Educated, A Memoir by Tara Westover

Martina Stippler

Many of us cherish education, and as neurosurgeons, we must. How many years do we spend in school, then college to qualify for medical school to then enter a long resident and even fellowship? By the time we treat our first patient as an attending, we have spent 80% of our life in one form of education or another.

Book cover titled Education with a big pencil in the background

Educated is an extraordinary memoir of a young woman discovering the value of education and how the knowledge she gains changes her and her relationship with her family forever. Born to survivalist family in rural Idaho, author Tara Westover is not only kept away from public school, but her home-schooling consists of reading the bible. She does not even have a birth certificate.

Tara’s self-motivation is almost palpable throughout the book. Despite the most difficult family circumstances Tara ends up with a Ph.D. in history from Cambridge University. Her father, who is deeply religious, believes in God’s control over everything which makes him shockingly careless in the junkyard and in his life. Westover details horrific injuries and accidents that she and her siblings suffered. Her parents’ obvious disregard for the health and wellbeing of Tara and her siblings is shocking and even more evil as it is clocked under the religious righteousness. Her eldest brother, Shawn, returns from his attempt to break away from the family and cultivates a fondness for Tara which turns into sickening head games and violent abuse.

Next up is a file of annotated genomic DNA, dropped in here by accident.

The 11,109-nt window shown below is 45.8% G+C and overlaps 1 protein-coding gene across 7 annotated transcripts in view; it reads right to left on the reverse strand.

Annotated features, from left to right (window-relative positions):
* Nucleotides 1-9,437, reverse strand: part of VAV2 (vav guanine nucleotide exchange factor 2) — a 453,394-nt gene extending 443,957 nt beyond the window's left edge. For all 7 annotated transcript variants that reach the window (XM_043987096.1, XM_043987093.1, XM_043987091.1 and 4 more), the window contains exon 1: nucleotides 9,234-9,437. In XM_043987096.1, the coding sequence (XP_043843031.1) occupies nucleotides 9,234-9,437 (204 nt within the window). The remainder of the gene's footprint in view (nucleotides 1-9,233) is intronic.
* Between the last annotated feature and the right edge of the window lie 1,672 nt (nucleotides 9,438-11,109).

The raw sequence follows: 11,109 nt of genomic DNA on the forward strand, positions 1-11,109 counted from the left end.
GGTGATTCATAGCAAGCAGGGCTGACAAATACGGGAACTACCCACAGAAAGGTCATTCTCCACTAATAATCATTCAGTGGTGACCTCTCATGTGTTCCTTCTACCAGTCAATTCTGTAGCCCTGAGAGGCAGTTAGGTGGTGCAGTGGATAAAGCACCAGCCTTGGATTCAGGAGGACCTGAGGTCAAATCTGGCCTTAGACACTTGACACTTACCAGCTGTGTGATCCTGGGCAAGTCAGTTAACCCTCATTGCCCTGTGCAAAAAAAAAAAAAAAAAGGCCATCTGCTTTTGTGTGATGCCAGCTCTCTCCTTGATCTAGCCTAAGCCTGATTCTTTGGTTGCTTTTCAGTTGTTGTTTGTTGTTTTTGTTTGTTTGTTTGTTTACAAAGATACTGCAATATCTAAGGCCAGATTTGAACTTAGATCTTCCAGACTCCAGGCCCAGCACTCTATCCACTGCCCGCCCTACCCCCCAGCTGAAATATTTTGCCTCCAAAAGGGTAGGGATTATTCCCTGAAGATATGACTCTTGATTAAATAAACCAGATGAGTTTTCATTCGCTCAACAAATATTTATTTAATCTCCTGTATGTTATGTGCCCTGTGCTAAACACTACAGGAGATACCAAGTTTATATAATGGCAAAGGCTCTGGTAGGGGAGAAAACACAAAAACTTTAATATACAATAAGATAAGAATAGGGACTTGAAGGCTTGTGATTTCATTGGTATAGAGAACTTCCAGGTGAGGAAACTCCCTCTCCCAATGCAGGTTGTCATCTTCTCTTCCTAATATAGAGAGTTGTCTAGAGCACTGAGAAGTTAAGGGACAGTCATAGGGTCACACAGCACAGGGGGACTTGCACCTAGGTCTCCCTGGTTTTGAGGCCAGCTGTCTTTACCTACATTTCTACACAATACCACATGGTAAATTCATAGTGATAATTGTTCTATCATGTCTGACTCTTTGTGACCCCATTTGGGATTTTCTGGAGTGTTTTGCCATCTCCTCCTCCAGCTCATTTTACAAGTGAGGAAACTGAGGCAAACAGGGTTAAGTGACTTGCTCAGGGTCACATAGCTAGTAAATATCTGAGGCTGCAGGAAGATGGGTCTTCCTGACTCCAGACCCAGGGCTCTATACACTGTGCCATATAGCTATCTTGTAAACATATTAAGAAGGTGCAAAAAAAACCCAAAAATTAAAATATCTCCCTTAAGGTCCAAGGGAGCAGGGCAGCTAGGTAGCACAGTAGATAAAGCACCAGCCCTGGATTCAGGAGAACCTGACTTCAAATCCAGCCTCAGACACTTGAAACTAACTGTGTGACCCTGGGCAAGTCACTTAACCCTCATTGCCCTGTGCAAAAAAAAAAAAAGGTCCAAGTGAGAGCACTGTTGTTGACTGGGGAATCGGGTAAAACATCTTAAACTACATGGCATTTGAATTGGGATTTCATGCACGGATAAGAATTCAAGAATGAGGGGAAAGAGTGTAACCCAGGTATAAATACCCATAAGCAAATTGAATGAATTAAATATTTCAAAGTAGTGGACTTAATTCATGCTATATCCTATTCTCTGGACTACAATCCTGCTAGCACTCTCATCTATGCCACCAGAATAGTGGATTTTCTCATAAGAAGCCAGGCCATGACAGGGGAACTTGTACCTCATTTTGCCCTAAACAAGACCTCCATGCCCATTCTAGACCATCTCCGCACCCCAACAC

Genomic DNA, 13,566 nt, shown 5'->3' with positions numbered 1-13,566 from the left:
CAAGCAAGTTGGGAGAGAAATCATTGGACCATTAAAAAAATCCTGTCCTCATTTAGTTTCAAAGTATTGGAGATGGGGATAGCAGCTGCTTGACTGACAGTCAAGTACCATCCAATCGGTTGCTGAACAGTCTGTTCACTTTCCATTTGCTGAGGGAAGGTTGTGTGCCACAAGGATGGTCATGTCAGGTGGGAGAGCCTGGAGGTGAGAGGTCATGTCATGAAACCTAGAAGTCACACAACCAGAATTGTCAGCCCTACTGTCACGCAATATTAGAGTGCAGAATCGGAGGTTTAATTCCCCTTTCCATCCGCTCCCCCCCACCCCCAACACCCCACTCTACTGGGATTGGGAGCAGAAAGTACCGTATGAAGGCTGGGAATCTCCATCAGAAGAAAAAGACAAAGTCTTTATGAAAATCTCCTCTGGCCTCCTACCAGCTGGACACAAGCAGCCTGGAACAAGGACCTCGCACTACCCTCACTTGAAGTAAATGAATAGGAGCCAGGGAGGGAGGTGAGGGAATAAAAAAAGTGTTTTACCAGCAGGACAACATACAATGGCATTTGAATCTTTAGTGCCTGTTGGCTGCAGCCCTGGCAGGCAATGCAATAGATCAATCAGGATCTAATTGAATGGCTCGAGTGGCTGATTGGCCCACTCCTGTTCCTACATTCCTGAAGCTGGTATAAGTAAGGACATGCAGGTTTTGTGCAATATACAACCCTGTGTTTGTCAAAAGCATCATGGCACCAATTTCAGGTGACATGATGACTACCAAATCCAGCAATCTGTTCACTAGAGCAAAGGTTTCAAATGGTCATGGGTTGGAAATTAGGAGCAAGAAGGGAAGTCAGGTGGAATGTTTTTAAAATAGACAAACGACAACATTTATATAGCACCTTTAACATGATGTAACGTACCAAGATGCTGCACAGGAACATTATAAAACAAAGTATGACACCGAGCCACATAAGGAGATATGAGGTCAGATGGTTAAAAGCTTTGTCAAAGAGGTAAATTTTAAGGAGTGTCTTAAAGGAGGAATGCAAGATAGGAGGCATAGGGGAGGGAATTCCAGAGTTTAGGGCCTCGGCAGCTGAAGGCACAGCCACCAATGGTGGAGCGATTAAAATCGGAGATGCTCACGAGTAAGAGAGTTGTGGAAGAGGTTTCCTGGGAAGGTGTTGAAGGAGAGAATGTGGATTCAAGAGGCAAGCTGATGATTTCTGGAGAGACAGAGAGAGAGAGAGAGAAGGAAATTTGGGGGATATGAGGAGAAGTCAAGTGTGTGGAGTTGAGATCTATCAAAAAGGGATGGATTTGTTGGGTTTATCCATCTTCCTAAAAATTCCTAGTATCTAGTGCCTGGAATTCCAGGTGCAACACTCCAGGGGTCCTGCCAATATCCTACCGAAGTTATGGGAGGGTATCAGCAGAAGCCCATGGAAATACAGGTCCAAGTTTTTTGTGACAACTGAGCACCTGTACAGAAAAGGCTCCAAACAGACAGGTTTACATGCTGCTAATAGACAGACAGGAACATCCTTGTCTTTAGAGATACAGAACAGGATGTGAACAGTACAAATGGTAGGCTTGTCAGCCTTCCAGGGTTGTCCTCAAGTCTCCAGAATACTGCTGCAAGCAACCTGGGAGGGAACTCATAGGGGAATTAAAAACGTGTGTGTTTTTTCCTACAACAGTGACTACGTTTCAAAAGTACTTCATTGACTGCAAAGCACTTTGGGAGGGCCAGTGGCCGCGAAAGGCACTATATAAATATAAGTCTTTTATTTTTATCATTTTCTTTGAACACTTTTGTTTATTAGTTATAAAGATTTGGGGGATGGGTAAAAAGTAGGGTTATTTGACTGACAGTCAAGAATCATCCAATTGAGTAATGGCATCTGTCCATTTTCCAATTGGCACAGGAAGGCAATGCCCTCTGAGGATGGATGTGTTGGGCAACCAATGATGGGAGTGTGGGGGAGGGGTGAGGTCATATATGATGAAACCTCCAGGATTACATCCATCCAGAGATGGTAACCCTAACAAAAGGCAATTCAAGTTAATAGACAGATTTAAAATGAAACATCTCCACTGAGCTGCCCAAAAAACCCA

Tara’s world comes close to our own when her older brother is injured while building a barn with his father and undergoes brain surgery for an epidural hematoma. Tara muses over whether her father put his fear of doctors and the government aside to call for help for his injured son, or if others did it. The account of the accident is not clear, and people present remember it differently. Tara would have hoped that her father cared for her bother, and indirectly for her, more than is believed, but she never found an answer.

Tara’s story is a good example of how education changes us, and how worldviews are formed by the information we seek out and believe. This also holds true for us neurosurgeons, to seek out an education and wisdom to offer the best state of the art treatment for our patients.

The book Educated is an unbelievable account of a women journey geographically, academically and ideologically from a perilous junkyard on a mountain in Idaho to a doctoral degree in history in Cambridge.